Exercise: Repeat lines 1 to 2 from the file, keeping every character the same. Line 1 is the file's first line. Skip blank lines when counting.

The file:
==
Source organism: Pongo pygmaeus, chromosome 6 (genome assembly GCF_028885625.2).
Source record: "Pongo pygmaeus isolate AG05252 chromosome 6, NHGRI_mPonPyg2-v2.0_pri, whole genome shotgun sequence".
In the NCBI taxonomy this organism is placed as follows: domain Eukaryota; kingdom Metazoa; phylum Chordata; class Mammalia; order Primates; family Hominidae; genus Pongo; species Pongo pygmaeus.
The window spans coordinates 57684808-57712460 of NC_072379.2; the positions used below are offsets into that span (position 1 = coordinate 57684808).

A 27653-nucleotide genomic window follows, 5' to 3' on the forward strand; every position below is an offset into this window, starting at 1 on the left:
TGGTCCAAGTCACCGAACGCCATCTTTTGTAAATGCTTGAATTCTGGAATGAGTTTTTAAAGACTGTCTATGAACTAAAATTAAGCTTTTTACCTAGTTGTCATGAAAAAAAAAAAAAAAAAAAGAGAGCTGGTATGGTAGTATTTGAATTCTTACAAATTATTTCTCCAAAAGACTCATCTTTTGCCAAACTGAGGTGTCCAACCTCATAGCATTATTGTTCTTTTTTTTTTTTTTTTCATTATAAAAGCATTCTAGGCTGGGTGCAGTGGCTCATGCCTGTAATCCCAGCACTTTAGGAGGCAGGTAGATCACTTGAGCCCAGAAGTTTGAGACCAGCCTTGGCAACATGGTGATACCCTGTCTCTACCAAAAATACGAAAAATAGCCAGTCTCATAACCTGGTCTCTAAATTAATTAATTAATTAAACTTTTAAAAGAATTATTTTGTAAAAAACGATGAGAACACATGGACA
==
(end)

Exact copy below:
Source organism: Pongo pygmaeus, chromosome 6 (genome assembly GCF_028885625.2).
Source record: "Pongo pygmaeus isolate AG05252 chromosome 6, NHGRI_mPonPyg2-v2.0_pri, whole genome shotgun sequence".